KVIFF 2017 Review: Iran’s ‘A Man of Integrity’ a Stark Corruption Parable
“You’re either an oppressor, or one of the oppressed.”
A rare voice of explicit dissent coming from the Iranian film industry, director Mohammad Rasoulof is currently awaiting a prison sentence stemming from an incident when he was arrested on the set of his 2011 film Goodbye for filming without a permit.
None of his six feature films have been theatrically released in Iran, but (incredibly) he continues to work under the radar and receive acclaim at film festivals around the world for his movies that attack his country’s regime.
His latest, A Man of Integrity, won top honors at Cannes in the Un Certain Regard section before bowing at the Karlovy Vary International Film Festival. Like his previous work, it won’t win him any acclaim from the authorities back home.
In A Man of Integrity, the director explores how a corrupt system oppresses those who are not in power, and eventually corrupts them as well. It’s a brilliantly directed, and surprisingly involving drama that deserves as wide an exposure as it can get.
Pity poor Reza (Reza Akhlaghirad), a humble goldfish farmer who relocated with his wife (Soudabeh Beizaee) and young son from Tehran to a small village to lead a simple life in the country. But he just can’t catch a break.
He’s behind on a mortgage payment to the bank, and a seemingly helpful banker offers to cut him a deal: slip him a little cash on the side, and he can make the penalty fines go away.
It’s a tempting offer, and one that Reza wrestles with and his wife urges him to take. But he is, as the title implies, an honest man: he decides to go the legit route and pay the penalties, even if that means selling his car to be able to do so.
That means Reza is unavailable when his goldfish pond is threatened because the local water company, who wants to buy his land, shuts off his water supply. And when he attempts to resolve the issue, he gets in a fistfight with the local thug who works for them.
Reza has to spend three nights in jail while the thug gets out within hours due to his connections. His wife can’t even push the paperwork to process his bail without slipping someone a little something under the table.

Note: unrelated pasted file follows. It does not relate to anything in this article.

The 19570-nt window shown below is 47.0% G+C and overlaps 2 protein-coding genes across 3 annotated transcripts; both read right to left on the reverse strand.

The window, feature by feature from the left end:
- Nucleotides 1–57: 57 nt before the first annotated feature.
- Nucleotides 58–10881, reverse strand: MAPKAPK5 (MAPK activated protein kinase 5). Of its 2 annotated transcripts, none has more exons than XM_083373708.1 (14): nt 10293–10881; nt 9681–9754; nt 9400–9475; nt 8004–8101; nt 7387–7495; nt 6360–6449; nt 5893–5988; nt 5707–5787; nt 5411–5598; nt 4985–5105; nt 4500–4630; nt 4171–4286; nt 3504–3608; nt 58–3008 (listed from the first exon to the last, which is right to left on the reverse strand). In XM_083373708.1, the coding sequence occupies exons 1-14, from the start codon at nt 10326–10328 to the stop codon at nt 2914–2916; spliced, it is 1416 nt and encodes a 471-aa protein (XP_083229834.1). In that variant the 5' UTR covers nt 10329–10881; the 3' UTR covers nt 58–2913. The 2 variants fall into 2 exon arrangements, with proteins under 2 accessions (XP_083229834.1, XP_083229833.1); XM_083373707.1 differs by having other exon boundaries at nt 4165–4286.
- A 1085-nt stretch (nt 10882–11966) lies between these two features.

Reza’s commitment to living an honest life is a theme that repeats itself throughout every sequence in the film. And each subsequent incident results from him making the honest choice: had he paid anyone off along the way, things would not get as far as they do.
But things go from bad to worse as the film progresses, with Reza contemplating his best course of action while drinking watermelon wine in a thermal cave spa. By the film’s end, he will realize there is no middle ground, no honest life: he either allows a corrupt system to trample over him, or becomes part of the system himself.
Screening without much fanfare at this year’s Karlovy Vary fest (a screening I caught at Grand Hotel Pupp was surprisingly under-attended), A Man of Integrity presents searing portrait of the devastating impact of corruption on the average man.
But this isn’t just a message movie: every sequence builds on top of the previous in an intricate system of escalating tension that can be likened to the best of Hollywood revenge movies. Working with a prison sentence hanging over his head, writer-director Rasoulof has firmly established himself as one of the best - and most important - filmmakers in Iran.